In Basile v Law Offices of Neal Brickman, P.C., 2022 NY Slip Op 06079 [1st Dept Nov. 1, 2022], the court affirmed the denial of the law firm’s motion to dismiss, holding:
The legal malpractice claim may not be barred by the three-year statute of limitations (CPLR 214). Plaintiff contends that the claim was tolled by the continuous representation doctrine based on alleged emails and telephone conversations about collecting on plaintiff’s money judgment against the judgment debtor following its entry in 2010, at which time the judgment debtor did not have sufficient assets to satisfy the judgment. Defendants, however, assert that there was no continuous representation because plaintiff had no communication with them concerning collecting on the unsatisfied judgment until August 2019, when the limitations period on the instant claim had expired. These factual contentions concerning whether defendant continued to represent plaintiff during the relevant time period so as to toll the limitations period give rise to factual issues that cannot be resolved in this pre-answer motion to dismiss (see Boesky v. Levine, 193 A.D.3d 403, 147 N.Y.S.3d 2 [1st Dept. 2021]; Johnson v. Law Off. of Kenneth B. Schwartz, 145 A.D.3d 608, 612, 46 N.Y.S.3d 1 [1st Dept. 2016]).
Furthermore, the complaint’s allegations are sufficient to state a cause of action for legal malpractice. Plaintiff alleges that defendants were negligent in not objecting to the judgment debtor’s bankruptcy proceeding in 2015, which resulted in a discharge order that barred plaintiff from collecting on his money judgment against her. Defendants argue that they did not breach their duty to plaintiff by not intervening in the bankruptcy proceeding because they did not receive notice of the proceeding. Defendants submit the bankruptcy petition, which, in naming plaintiff as a creditor, included an outdated address for defendants and omitted the name of defendants’ law firm or a suite number. These undisputed facts, however, are not sufficient to find as a matter of law that defendants did not breach their duty to plaintiff. Defendants relocated to their new office in September 2014 and the judgment debtor filed her bankruptcy petition in January 2015, three months later. The bankruptcy petition included the name of the attorney who had assisted in plaintiff’s underlying action against the judgment debtor. At the very least, a factual issue exists as to whether the notice of the bankruptcy proceeding to object on plaintiff’s behalf was forwarded to defendants, which cannot be resolved at this juncture. As to proximate cause, contrary to defendants’ contention, proof of the collectability on a judgment is not an essential element of the legal malpractice claim, and arises after the “case within the case” has been proven (Lindenman v. Kreitzer, 7 A.D.3d 30, 35, 775 N.Y.S.2d 4 [1st Dept. 2004]).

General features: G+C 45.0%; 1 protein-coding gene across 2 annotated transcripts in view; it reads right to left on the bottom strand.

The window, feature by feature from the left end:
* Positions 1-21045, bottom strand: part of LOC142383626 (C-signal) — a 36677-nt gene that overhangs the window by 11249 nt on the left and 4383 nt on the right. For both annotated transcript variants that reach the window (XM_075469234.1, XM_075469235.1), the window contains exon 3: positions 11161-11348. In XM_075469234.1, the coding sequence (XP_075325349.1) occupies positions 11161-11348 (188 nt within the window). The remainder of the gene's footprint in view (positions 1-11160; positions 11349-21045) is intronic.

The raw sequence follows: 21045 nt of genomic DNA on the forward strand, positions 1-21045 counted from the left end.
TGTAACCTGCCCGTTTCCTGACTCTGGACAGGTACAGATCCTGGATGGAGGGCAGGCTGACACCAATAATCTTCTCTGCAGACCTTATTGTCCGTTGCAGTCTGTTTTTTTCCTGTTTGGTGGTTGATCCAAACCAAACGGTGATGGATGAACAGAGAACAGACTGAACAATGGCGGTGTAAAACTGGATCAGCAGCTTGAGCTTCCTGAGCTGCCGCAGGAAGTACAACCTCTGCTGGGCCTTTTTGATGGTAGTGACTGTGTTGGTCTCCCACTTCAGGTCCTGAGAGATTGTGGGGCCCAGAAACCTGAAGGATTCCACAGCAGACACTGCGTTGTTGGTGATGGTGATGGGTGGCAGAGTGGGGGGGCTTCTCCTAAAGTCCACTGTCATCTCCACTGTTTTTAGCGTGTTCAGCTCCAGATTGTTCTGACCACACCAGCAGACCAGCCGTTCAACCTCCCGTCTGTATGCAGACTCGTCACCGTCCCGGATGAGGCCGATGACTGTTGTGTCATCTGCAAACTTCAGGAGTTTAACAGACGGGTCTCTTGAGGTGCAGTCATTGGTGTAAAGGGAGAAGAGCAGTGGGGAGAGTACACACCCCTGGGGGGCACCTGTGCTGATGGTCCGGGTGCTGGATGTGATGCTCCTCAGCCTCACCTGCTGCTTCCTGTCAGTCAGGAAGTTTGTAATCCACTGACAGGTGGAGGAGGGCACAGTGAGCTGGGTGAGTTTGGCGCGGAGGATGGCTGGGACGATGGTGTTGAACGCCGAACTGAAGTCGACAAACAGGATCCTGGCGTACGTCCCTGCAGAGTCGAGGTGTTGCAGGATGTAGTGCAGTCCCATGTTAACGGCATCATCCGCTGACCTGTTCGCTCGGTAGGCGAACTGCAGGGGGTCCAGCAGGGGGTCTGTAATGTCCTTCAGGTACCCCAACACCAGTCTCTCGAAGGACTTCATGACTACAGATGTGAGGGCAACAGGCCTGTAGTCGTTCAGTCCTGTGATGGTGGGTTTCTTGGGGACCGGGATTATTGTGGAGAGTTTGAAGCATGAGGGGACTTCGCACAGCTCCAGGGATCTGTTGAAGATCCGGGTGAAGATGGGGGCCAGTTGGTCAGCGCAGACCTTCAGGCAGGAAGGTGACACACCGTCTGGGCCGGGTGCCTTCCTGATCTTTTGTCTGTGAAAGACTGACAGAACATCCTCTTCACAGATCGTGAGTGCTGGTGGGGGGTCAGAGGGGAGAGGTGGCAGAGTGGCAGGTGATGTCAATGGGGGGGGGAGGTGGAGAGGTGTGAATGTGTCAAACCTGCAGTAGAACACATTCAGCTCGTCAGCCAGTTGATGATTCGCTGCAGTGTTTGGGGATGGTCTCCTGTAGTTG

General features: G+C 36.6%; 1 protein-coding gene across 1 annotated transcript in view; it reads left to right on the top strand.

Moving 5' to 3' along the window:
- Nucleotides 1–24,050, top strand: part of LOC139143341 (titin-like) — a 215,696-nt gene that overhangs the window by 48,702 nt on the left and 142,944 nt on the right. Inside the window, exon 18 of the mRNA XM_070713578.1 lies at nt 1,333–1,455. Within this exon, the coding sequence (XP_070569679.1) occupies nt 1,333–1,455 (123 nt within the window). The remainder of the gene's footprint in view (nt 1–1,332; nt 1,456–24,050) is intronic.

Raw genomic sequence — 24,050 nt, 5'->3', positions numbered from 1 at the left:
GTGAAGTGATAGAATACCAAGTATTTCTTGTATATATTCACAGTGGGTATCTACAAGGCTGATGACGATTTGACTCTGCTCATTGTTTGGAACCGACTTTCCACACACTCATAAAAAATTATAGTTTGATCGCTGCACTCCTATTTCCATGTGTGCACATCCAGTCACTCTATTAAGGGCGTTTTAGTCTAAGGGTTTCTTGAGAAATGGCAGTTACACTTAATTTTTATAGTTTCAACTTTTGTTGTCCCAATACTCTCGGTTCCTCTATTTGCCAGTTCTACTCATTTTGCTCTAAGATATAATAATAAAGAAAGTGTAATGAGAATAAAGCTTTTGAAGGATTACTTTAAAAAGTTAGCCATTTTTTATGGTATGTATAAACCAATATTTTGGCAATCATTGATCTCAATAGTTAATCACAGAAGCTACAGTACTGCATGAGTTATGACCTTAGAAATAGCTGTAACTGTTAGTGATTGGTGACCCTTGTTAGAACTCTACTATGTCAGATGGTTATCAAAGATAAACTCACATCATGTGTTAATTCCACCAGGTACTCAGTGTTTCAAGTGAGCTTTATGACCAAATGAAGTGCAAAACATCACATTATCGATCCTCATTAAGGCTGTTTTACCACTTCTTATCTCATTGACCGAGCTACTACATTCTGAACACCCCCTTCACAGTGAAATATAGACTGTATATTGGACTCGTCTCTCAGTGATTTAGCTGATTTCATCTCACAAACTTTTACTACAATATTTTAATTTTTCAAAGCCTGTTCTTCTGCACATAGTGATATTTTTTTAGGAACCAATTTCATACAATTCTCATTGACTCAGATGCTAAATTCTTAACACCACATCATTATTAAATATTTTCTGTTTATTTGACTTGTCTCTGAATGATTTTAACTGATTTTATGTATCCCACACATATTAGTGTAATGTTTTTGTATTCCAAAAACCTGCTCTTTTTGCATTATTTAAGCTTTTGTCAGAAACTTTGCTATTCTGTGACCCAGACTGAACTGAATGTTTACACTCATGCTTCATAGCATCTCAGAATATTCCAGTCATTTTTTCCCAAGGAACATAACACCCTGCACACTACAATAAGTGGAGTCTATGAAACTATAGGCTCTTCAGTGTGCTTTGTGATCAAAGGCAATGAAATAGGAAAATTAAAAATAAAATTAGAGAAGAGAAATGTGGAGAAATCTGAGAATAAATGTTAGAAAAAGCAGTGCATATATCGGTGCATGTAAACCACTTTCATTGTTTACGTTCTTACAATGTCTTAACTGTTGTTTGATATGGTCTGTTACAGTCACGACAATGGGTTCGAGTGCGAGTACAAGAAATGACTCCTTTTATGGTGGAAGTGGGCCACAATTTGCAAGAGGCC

Richard A. Klass, Esq.
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